I have been having some interesting and fun correspondence with Jan Collins, Director of the Cripple Creek District Museum in Colorado. One of her emails contained the lines I used in the 'artwork' above. I'll let her explain the story.
...I will leave you with one other thing, it's a quote from a book by John "Prairie Dog" O'Byrne who used to run a hack service in (Old) Colorado City. The book is called Pikes Peak or Bust and Historical Sketches of the West. I believe I found a copy of it at the Denver Public Library.
Anyway, O'Byrne had a reputation as being friends with everyone and anyone in the Colorado City region. Being that he kept two pet prairie dogs in a cage on the back of his wagon, which was pulled by two tame elk, O'Byrne appears to have been quite a character himself. It has been many years since I saw the book, but I did quote one of his poems in one of my books (Brothels, Bordellos & Bad Girls: Prostitution in Colorado 1860-1930). Here it is:
In Old Town I cut quite a dash.
I took many pains to sell all my cash, and
I drove through the street with Laura Bell by my side -
A span of elk, how fine we did ride.
We drove down to Byron Hames' old place,
And says I, "Let's go in and see what's the muss,
For I feel just at present like having a fuss..."
And there stood Soapy Smith with three cards in his hand,
And each word he uttered he spoke with command:
"Now gents," he would say, there is the ace and it is plain to be seen."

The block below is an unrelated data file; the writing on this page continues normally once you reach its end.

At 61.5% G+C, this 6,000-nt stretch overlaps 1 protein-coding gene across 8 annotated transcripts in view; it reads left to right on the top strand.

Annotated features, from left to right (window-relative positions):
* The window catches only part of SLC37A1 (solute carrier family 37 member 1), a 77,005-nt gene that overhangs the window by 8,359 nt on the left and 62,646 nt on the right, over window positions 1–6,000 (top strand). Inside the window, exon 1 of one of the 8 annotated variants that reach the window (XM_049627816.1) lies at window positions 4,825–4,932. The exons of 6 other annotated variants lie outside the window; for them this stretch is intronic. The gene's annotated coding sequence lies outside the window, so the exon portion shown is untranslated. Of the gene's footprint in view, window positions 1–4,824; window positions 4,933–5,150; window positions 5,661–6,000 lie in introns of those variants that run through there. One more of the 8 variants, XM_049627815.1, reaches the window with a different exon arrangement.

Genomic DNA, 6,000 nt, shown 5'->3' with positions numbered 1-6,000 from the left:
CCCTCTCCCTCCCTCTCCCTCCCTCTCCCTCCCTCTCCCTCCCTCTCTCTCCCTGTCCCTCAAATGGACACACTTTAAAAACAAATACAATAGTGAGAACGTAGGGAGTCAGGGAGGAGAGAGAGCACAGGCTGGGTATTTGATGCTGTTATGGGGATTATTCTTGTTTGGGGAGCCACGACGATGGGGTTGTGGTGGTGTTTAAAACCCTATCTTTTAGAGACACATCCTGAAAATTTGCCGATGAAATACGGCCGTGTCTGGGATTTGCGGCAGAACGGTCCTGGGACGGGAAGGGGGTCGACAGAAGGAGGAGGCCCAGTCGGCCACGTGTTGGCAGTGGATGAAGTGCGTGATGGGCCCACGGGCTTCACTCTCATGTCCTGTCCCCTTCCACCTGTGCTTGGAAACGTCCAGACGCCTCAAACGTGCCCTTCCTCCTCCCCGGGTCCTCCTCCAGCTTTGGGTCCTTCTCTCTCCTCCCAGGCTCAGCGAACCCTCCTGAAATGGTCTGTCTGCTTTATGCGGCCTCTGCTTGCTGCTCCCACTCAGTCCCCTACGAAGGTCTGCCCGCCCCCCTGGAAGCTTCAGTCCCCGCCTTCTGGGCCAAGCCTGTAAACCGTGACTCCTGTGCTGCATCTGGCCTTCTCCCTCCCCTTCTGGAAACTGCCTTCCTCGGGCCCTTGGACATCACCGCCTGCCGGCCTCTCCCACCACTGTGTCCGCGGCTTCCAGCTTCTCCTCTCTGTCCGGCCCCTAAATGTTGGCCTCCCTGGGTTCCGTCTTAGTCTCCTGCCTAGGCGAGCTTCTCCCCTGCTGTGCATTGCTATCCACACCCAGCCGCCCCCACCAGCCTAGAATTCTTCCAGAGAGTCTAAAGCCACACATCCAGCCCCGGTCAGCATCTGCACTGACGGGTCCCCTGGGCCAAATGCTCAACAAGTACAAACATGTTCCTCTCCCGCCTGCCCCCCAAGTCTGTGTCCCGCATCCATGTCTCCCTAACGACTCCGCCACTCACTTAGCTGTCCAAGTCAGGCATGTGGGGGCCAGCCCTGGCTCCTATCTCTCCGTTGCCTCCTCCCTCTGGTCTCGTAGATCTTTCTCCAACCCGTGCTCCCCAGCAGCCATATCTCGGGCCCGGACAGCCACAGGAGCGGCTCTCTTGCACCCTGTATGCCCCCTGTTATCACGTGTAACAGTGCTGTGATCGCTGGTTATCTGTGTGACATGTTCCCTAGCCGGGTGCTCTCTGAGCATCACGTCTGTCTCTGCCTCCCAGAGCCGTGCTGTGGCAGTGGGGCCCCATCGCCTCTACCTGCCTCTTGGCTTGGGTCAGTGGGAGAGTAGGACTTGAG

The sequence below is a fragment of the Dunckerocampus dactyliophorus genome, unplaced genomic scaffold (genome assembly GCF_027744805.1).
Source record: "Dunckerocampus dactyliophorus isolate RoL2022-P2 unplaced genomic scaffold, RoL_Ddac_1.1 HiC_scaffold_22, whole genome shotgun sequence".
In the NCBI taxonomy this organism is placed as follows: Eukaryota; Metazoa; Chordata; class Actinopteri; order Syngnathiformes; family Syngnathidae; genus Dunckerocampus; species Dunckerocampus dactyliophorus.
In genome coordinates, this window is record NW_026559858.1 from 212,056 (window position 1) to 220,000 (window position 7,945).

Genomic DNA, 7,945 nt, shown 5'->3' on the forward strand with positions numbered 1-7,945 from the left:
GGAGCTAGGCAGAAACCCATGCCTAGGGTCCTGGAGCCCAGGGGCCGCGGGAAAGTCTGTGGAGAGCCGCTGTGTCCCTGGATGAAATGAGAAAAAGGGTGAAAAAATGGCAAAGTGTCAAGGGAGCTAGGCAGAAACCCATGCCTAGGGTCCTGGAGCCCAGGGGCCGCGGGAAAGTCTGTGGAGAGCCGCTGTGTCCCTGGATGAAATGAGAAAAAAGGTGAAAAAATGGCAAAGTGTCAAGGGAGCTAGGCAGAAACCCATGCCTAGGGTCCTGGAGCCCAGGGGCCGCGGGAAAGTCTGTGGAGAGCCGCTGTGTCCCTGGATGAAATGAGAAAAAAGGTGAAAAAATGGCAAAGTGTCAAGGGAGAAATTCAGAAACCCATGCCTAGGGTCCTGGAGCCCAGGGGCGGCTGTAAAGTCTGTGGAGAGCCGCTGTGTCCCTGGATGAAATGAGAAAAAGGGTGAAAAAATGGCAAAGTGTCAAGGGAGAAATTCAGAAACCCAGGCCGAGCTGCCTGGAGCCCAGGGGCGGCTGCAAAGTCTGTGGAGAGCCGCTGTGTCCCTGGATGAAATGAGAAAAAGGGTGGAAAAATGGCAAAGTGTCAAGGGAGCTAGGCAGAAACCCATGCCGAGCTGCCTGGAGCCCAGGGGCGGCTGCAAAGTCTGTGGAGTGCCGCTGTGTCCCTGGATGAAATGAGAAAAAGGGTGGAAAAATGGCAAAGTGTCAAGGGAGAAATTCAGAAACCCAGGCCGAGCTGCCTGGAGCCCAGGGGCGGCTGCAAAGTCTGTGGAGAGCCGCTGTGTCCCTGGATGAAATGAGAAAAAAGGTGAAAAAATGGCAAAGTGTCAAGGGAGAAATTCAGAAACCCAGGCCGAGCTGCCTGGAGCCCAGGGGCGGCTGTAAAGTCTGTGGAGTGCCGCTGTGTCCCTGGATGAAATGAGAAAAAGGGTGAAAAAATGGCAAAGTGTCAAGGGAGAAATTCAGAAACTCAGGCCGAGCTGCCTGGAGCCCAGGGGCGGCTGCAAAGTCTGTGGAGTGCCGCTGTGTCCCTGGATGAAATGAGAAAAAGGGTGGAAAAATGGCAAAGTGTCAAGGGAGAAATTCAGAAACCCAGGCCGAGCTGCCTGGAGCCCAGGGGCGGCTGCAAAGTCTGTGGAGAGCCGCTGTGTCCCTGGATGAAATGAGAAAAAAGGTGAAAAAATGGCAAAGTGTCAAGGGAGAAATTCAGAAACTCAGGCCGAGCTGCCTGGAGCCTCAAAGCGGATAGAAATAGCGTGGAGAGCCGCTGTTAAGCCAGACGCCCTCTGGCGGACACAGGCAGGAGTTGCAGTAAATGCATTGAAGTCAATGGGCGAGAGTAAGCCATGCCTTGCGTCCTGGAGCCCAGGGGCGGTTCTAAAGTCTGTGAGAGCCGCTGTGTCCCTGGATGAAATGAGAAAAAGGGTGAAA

And that's how I lost all my money on the Ace and the Queen.
Byron Hames was a saloon owner in Colorado City. Laura Bell was Laura Bell McDaniel, my all time favorite madam in the West. It is an established rumor that Soapy spent time in Colorado City and dealt cards there.
Enjoy your day, we will look forward to receiving your books for the shop.
Cripple Creek District Museum
P.O. Box 1210 ~ 500 East Bennett Avenue
Cripple Creek, Colorado 80813
Thank you very much Jan. I don't recall ever seeing that poem before! I hope you like what I did with the four lines at the top? My publisher Art also contacted Jan and her book and the poem.
I have your book on my reference shelf! I acquired it for research on Mattie Silks, which you handle skillfully, accurately, and well, in my opinion. Other books present things about her that can't be true, such as climbing the Chilkoot trail with "her girls" and Cort on the way to Dawson. Jeff treats her time in Alaska quite well, I think (see 507-13).
I look forward to reading about your all-time favorite madam of the West, Laura Bell McDaniel, as well as others.
By the way, if you have room on your hard drive, you can download O'Byrne's book for free in pdf for free from Google books (see: Google Books HERE ). Nice to have at hand in paperless form for reference. Of course it's always on line, too, (probably), and searchable on line as well.